This NYE was spent in the Suzhou garden next to a Buddhist temple 寒山寺 listening to 108 banging of the bells. Better than sitting in bed, I still haven’t reached that point yet.

  5. I spent NYE on a crowded boat somewhere off the coast of North Korea, between Dandong and Incheon, drinking Hite beer and trying to find someone to party with, unsuccessfully. Maybe that will make you all feel better.

  6. Ryan, which sentence is right?

    Why did his father not stop him from making noises with the drum?
    Why didn’t his father stop him from making noises with the drum?

    I’m looking forward to your reply. Thanks very much!

  7. @Chris: NEVER!

    @Matt: Despite having a pretty good time down at Q’s, I wish I had investigated the whole Hanshan Temple thing a bit more. I had heard a few people talking about how they were going to ring bells at midnight and in hindsight I should have pieced together that it would have been an event… I am guessing by “garden” you are talking about the Maple Bridge park? I went there a few months ago and it was quite nice.

    @Chris (in Dalian): Drinking on long-distance boats is always a gamble. I remember hitting rough seas between Greece and Italy a couple years back and making the decision to drink myself to sleep to avoid the quickly onsetting sea-sickness… that’s playing with fire. Sorry to hear there were no party people on board.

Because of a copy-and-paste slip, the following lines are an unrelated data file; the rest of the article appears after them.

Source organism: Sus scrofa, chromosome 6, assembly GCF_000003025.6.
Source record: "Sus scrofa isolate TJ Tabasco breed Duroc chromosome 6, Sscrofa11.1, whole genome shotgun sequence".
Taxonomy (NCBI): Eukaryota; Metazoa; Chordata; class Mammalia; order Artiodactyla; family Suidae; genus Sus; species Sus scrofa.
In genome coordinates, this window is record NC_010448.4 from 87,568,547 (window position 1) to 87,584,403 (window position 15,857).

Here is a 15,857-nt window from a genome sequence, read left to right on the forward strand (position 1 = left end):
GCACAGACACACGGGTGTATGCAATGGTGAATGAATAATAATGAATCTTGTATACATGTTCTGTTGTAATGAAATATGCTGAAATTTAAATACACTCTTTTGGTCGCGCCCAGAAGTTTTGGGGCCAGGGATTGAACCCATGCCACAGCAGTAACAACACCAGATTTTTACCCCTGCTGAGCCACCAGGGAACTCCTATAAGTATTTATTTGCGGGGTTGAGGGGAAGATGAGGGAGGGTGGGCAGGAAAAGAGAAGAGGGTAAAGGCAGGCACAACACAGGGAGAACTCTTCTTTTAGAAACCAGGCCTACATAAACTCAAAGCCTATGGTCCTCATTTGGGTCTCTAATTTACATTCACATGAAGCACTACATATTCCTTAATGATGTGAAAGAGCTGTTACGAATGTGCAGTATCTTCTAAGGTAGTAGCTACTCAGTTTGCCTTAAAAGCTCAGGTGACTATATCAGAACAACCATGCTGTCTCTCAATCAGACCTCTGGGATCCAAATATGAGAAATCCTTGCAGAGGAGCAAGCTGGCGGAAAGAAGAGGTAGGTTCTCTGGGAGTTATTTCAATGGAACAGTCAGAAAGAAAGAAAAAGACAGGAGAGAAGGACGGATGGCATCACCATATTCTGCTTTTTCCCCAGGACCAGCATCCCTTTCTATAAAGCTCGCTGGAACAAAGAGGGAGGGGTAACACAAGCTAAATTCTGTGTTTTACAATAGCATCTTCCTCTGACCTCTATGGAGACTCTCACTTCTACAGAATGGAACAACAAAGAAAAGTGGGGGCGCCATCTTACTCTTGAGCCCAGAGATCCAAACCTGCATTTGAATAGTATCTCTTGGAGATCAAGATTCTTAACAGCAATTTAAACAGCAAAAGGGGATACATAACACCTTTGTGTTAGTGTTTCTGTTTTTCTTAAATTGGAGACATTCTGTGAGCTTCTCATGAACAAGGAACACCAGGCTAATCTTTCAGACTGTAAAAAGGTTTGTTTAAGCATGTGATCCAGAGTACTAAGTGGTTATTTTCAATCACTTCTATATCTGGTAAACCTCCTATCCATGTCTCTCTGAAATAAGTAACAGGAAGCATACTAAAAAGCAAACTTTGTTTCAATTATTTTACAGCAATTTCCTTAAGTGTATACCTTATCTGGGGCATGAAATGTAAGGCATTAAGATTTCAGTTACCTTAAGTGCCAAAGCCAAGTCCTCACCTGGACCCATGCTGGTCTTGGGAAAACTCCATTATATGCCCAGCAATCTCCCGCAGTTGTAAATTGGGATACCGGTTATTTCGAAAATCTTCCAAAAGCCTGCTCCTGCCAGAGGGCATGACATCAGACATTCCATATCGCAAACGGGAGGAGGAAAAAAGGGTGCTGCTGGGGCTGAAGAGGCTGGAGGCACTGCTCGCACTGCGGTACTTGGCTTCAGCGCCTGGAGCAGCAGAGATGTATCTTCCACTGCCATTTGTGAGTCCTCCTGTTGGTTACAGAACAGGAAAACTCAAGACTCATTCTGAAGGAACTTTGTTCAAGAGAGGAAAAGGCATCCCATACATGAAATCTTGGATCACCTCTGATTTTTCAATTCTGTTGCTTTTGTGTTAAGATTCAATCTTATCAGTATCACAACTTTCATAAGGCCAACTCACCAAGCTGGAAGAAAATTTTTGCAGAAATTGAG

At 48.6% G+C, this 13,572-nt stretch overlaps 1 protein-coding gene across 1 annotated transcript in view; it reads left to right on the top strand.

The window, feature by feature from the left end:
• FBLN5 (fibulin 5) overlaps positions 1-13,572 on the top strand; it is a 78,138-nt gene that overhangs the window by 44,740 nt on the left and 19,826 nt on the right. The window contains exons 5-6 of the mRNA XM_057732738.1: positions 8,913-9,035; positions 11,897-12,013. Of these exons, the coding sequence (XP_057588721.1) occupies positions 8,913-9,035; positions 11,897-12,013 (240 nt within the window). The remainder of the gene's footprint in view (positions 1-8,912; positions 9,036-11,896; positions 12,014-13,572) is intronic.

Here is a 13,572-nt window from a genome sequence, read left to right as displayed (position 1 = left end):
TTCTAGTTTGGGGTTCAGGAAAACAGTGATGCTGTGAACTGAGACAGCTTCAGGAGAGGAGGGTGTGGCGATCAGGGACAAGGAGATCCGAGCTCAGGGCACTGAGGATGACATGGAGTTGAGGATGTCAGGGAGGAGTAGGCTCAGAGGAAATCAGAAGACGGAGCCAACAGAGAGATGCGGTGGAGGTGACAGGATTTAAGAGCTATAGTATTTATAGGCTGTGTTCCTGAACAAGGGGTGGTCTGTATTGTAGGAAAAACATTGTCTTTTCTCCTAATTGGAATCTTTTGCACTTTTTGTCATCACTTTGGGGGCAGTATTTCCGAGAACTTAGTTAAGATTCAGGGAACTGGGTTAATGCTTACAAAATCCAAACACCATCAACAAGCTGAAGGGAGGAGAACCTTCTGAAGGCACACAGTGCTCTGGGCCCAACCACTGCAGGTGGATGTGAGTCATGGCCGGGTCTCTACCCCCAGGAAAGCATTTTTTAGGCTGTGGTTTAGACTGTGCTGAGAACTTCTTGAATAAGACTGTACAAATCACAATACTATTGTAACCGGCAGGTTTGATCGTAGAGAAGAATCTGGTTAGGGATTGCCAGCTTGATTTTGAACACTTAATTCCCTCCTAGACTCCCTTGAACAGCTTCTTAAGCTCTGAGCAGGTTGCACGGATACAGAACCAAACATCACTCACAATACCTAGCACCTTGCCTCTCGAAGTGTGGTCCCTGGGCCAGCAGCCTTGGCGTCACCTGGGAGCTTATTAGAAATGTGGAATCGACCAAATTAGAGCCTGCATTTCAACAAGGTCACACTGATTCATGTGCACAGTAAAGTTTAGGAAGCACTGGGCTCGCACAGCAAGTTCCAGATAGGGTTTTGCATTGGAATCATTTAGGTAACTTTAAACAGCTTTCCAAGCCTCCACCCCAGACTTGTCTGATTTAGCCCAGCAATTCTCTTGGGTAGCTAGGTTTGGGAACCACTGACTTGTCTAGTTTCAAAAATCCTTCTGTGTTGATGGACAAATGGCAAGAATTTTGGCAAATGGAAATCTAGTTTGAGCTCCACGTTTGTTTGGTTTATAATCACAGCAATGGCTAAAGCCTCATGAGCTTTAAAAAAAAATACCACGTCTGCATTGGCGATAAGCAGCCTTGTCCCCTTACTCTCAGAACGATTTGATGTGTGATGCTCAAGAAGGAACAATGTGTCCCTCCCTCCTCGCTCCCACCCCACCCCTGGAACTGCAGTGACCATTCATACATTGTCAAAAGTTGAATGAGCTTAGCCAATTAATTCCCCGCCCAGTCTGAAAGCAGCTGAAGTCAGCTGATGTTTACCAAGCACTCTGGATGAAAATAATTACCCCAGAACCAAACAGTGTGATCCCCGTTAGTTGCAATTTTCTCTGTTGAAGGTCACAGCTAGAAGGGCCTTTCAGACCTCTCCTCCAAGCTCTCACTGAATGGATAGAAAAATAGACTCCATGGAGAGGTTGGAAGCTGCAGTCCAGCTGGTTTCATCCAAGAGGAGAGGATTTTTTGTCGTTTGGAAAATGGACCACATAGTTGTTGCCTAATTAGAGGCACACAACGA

@Joy: I’m going to go out on a (non-grammar-teacher) limb here and say they are both fine. I mentioned this before, but if you really would like me to help you with English (unrelated to the posts at hand) please do so via e-mail, not randomly in comments. Generally though, you’re better off going to a Web site specifically about ESL (google: “learning English as a second language forum”).

  8. I found the fountain of youth when it comes to drinking: vodka.

    I know your first reaction … but truly it is a versatile drink. Some examples:

    1) Can be mixed with a ton of others stuff: vodka red bull when you’re tired. vodka orange juice for breakfast. vodka cranberry for your antitoxins. vodka soda water (they say have a drink then a glass of water, vodka soda water does both in one glass!). vodka and a bacardi breezer (when you need to get hammered fast to catch up to friends)

    2) Never never never have a hangover again. Wake up tired and groggy but never the headache.

    Truly it has restored my drinking competitveness.

  9. No way, if anything, age increases your ability to drink. The difference is, you get fussier. No more uni days-style, if it looks like it may have been beer in a previous life, I’ll drink what I’ll remember the next day to be copious amounts of it. From now on, you’ve got to start looking for quality. That’s why I generally stick with Snow: Reasonable quality (i.e. minimum formaldehyde) at a minimum price. That’s not an ad. Just a suggestion: Start looking around for the best quality beer available locally, drink at a reasonable pace with a good meal involved, and you’ll be able to put away far more than the young louts.

  10. @Yoki… and the best part is, next to baijiu and beer, vodka is damn cheap. Thanks for the well-illustrated recommendations of mixes 😉

    @Chris(BJ): I’m on the “Snow” train already. The local Santory (三得利) beer is 马马虎虎… I sprang for some Budweiser the other day just to see how it stacks up… I’m back to Snow (雪花).

    And for anyone curious what Chris is talking about when he says “formaldehyde” in the beer… check out this good post at Danwei: Bad Beer, Fake Beer